NHS trusts were criticised today for supplying pornography to couples undergoing IVF.
The think tank 2020health.org said the use of porn to help men produce sperm samples promoted "adultery of the mind".
It surveyed 93 NHS trusts that provide fertility services, of which 33 offer pornography in their IVF clinics.
Fifteen trusts got the material free of charge, as donations from patients or publishers, while 18 paid for material, which included DVDs and magazines.
These 18 trusts spent up to £100 each a year on porn, with the average spend on magazines being £21.32 per trust per year and a similar amount for DVDs.
All trusts used magazines and six clinics provided DVDs. Fifteen trusts purchased material from newsagents.
The cost of DVD equipment was generally not reported. However, one trust - the Royal Liverpool Women's NHS Foundation Trust - spent £7,350 on a media suite for its clinic for the viewing of pornography, the study said.
The think tank estimated the NHS spends £700 a year on porn, excluding the cost of viewing equipment.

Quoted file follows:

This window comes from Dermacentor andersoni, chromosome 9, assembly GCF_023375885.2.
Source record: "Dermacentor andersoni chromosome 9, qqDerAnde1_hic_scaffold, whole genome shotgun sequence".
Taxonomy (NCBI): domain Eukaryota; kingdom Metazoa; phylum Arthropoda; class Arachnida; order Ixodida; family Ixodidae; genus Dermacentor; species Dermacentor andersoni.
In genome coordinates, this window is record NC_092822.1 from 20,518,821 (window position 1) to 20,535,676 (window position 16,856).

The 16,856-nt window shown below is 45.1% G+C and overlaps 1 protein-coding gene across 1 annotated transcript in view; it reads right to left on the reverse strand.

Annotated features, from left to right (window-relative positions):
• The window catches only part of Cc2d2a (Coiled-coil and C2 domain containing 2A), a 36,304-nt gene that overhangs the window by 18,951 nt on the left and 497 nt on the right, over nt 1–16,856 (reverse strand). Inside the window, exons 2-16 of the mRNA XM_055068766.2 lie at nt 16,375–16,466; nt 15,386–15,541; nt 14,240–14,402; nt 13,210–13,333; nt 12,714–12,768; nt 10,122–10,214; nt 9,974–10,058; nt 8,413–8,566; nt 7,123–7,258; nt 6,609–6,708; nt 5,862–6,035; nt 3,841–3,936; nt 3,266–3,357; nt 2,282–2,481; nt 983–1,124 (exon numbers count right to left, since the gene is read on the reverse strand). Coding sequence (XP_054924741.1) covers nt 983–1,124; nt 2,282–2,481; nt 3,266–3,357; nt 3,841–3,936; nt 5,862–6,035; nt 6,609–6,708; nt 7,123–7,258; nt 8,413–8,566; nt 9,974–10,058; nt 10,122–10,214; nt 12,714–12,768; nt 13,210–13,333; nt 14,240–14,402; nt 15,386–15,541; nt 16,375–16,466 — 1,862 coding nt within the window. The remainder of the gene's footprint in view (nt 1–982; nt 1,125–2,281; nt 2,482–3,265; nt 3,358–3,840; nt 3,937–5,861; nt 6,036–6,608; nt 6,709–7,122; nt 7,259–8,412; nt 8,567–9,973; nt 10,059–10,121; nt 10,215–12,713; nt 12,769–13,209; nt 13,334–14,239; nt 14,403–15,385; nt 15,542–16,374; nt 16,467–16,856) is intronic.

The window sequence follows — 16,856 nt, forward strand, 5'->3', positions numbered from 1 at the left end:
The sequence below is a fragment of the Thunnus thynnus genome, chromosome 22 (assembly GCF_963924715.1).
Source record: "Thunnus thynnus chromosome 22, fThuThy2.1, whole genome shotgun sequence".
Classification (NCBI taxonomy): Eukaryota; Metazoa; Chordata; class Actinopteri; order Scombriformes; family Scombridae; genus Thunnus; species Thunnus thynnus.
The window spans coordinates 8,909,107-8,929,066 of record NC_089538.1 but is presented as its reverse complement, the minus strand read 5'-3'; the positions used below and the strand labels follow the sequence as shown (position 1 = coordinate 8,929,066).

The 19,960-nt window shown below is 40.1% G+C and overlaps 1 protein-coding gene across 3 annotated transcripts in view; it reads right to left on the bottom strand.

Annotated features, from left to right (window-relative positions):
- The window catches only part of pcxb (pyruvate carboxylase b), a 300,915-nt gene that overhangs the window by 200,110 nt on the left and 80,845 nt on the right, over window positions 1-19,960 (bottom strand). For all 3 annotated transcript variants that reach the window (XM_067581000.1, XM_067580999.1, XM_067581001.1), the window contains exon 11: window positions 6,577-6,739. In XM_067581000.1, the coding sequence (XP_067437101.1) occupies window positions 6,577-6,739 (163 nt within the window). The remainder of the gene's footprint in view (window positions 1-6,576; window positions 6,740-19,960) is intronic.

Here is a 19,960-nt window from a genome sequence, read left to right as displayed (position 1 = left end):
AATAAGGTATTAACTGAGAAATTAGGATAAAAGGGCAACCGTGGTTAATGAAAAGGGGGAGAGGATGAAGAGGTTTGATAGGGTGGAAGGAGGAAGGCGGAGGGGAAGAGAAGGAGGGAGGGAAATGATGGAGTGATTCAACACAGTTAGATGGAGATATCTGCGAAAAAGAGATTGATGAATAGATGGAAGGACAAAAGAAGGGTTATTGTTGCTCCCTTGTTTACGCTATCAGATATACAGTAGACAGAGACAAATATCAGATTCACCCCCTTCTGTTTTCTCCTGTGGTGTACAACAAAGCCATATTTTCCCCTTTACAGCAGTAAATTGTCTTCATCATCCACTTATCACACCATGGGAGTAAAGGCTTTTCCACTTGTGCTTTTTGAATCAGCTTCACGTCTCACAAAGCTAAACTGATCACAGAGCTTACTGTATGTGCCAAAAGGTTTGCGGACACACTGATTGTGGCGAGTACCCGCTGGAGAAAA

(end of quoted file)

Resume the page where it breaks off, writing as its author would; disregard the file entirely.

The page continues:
Its director, Julia Manning, the report's author, said two-thirds of NHS trusts surveyed did not supply porn, showing there was no genuine need for it.
"We know of no government authorisation that sanctioned this, or any exception to any NHS trust's employment terms that allow staff to have pornographic material at work.
"Pornography deprives women of full human status and reduces them to sex objects.
"It gives permission to its consumers to treat women as they are treated in porn.
"And the reality of porn today is that it increasingly uses younger girls and is more violent and extreme.
"(A total of) 77% of the NHS workforce is female and they should never have to work in an environment that endorses pornography.
"That no-one allowed the demeaning impact on female staff to override any spurious claim that this material was necessary is an indictment of the managers of those fertility clinics.
"The public sector workplace should be a leading and inspiring example of a safe and healthy environment, which elevates the dignity and respect of both men and women. The presence of pornography compromises this."
Ms Manning said NHS bosses were effectively telling men they they "should sexually objectify an unknown woman while producing a specimen, rather than think of a partner."
She added: "For the NHS to unnecessarily introduce addictive material - medium that is implicated in causing difficulties to people forming intimate relationships - to patients during their treatment beggars belief.
"And to do this at a time when men are particularly vulnerable, already facing the emotional and physical pressures of possible infertility, is inexcusable."